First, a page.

by Judith Stacy, historical (2001)
Harlequin Historical, $4.99, ISBN 0-373-29161-2
For a moment there I actually think that The Nanny is going to be one of those books that will actually retell rather than regurgitate an old formulaic plot. The first few chapters are very cute, the presence of four kids and a plot lifted right out of The Sound Of Music notwithstanding.
It's about this new girl in the town of Tyler, Annie Martin, who works as some sort of gardener in the house of the richest rancher in town, Josh Ingall. What she can't stand is that baby crying day and night. Doesnt anyone take care of the baby? Josh is a widower, but surely he can replace that nanny who ran away screaming recently?
When the kids play a prank on her, however, she's had it. She decides to nominate herself as Josh's nanny, and to her surprise, he agrees. Until he tells her she has to live in the house in the company of three monsters and a demon baby and she starts having second thoughts. Josh, however, is enough bonus for her to stay on.
At first glance, Josh seems like a Von Trapp clone, fair enough - he is one after all. Annie, however, seems like an intelligent girl with actually human feelings and instincts. Any lass who decides that Josh may be handsome, but no way is she wanting that man, not with those monsters in tow - that's actually pretty intelligent of her, I must say. The kids are quite cute too (don't quote me please) and I like how they and Annie interact. Those are quite Kodak moments.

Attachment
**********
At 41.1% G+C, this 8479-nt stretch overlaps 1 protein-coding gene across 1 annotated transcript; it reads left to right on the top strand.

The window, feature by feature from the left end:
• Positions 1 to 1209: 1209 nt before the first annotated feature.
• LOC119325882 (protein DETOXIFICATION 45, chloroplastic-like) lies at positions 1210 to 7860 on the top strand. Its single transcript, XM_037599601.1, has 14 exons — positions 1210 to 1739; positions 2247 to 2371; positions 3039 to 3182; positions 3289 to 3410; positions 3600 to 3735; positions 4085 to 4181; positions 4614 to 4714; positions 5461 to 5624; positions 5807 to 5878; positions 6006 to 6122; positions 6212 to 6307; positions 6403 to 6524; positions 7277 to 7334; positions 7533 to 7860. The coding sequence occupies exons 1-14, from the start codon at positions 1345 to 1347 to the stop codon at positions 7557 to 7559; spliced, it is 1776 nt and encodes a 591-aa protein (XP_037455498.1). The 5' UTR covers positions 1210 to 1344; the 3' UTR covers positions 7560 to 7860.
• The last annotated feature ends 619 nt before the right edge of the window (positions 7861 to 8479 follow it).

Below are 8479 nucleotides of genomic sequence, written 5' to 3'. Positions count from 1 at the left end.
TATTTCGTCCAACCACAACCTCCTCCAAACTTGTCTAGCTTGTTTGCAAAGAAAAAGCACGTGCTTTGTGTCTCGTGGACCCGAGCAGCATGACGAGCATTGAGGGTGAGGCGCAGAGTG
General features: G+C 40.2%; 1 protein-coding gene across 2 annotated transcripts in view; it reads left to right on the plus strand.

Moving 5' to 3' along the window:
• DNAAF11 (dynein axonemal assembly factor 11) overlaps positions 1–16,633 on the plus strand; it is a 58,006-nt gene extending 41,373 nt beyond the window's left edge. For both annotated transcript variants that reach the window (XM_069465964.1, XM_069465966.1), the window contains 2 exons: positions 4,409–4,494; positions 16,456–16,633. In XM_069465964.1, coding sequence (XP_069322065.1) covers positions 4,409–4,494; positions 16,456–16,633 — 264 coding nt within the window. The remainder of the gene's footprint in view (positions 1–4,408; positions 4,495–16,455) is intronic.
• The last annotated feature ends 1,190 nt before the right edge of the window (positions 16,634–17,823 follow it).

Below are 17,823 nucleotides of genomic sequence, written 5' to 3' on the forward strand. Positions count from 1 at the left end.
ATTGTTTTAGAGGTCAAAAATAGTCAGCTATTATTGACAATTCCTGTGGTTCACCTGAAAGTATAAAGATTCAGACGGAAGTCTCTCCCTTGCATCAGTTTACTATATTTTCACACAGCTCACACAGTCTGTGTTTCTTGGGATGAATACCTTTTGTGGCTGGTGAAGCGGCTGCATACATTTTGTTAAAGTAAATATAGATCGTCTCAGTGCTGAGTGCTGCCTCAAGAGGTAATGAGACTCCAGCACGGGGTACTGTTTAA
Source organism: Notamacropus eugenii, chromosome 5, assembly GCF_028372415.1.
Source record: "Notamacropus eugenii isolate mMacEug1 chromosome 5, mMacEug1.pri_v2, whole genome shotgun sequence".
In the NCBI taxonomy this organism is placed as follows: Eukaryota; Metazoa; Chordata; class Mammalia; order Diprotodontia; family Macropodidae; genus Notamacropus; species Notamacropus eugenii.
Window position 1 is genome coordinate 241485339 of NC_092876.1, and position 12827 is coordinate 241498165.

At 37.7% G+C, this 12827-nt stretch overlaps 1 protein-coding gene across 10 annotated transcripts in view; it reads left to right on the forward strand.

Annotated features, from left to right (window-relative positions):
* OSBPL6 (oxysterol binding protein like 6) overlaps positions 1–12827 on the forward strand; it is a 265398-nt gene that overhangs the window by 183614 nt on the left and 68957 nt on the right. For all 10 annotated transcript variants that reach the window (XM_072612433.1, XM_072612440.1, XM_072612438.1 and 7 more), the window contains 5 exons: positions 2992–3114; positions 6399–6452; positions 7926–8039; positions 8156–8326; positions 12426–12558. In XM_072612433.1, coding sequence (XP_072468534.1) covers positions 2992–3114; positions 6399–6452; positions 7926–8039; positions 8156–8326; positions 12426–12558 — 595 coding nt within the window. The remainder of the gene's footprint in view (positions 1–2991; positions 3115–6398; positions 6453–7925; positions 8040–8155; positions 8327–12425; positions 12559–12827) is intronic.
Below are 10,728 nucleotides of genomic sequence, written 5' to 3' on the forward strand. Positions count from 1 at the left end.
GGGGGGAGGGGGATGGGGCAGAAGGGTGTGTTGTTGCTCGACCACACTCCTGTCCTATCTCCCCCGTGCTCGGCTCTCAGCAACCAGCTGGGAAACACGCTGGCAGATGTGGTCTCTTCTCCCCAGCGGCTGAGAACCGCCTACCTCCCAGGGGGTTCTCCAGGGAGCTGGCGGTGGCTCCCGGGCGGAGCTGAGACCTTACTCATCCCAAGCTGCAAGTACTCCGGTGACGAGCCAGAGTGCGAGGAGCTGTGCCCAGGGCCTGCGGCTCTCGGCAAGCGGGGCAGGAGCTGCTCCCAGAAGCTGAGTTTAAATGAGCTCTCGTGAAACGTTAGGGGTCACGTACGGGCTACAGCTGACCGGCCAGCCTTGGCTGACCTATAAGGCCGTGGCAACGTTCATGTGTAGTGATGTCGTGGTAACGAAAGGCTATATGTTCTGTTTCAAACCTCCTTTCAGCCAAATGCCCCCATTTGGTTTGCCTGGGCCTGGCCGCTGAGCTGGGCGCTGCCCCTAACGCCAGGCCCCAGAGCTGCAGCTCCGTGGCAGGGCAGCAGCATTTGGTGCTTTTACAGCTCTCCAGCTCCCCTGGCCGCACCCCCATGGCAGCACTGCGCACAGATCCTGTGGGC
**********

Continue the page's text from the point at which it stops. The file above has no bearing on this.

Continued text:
But as the story moves on, it starts to plod and gets this "tick the list item" feel to it. Annie starts taking on the burdens of the world, her relationship with Josh starts taking on this by-the-book feel (kiss - check, he says he's sorry and she thinks he's really sorry - check, she sees his naked torso while he is asleep - check), and my enthusiasm for this story plummet like an anchor. And by the last few pages when Josh admits that he doesn't love his dead first wife (poor, poor woman - she died for nothing), it is Annie he loves one and forever, The Nanny has been totally put through the blender, mixed with too many trite plot elements, and squeezed dry of anything even slightly inventive. What a waste indeed. Just when I was thinking... oh never mind.
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